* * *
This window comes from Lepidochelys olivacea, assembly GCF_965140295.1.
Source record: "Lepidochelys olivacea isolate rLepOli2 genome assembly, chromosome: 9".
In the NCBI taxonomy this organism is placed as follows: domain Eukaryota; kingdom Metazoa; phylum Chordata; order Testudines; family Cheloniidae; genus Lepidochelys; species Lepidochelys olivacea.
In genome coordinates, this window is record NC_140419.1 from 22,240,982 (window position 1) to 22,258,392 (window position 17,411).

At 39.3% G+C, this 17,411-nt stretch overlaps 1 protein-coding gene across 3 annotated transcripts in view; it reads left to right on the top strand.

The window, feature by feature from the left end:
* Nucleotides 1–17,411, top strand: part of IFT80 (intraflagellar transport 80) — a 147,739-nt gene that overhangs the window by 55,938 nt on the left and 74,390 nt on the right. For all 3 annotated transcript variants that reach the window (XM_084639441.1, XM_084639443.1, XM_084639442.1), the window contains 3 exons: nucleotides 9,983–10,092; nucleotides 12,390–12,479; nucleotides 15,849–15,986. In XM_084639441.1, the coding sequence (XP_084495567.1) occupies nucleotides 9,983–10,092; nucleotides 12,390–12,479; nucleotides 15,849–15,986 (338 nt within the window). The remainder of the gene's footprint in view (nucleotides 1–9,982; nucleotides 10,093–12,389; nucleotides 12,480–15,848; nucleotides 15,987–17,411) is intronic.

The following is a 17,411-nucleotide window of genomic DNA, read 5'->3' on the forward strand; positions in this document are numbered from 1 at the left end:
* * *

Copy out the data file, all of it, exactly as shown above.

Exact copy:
This window comes from Lepidochelys olivacea, assembly GCF_965140295.1.
Source record: "Lepidochelys olivacea isolate rLepOli2 genome assembly, chromosome: 9".
In the NCBI taxonomy this organism is placed as follows: domain Eukaryota; kingdom Metazoa; phylum Chordata; order Testudines; family Cheloniidae; genus Lepidochelys; species Lepidochelys olivacea.
In genome coordinates, this window is record NC_140419.1 from 22,240,982 (window position 1) to 22,258,392 (window position 17,411).

At 39.3% G+C, this 17,411-nt stretch overlaps 1 protein-coding gene across 3 annotated transcripts in view; it reads left to right on the top strand.

The window, feature by feature from the left end:
* Nucleotides 1–17,411, top strand: part of IFT80 (intraflagellar transport 80) — a 147,739-nt gene that overhangs the window by 55,938 nt on the left and 74,390 nt on the right. For all 3 annotated transcript variants that reach the window (XM_084639441.1, XM_084639443.1, XM_084639442.1), the window contains 3 exons: nucleotides 9,983–10,092; nucleotides 12,390–12,479; nucleotides 15,849–15,986. In XM_084639441.1, the coding sequence (XP_084495567.1) occupies nucleotides 9,983–10,092; nucleotides 12,390–12,479; nucleotides 15,849–15,986 (338 nt within the window). The remainder of the gene's footprint in view (nucleotides 1–9,982; nucleotides 10,093–12,389; nucleotides 12,480–15,848; nucleotides 15,987–17,411) is intronic.

The following is a 17,411-nucleotide window of genomic DNA, read 5'->3' on the forward strand; positions in this document are numbered from 1 at the left end: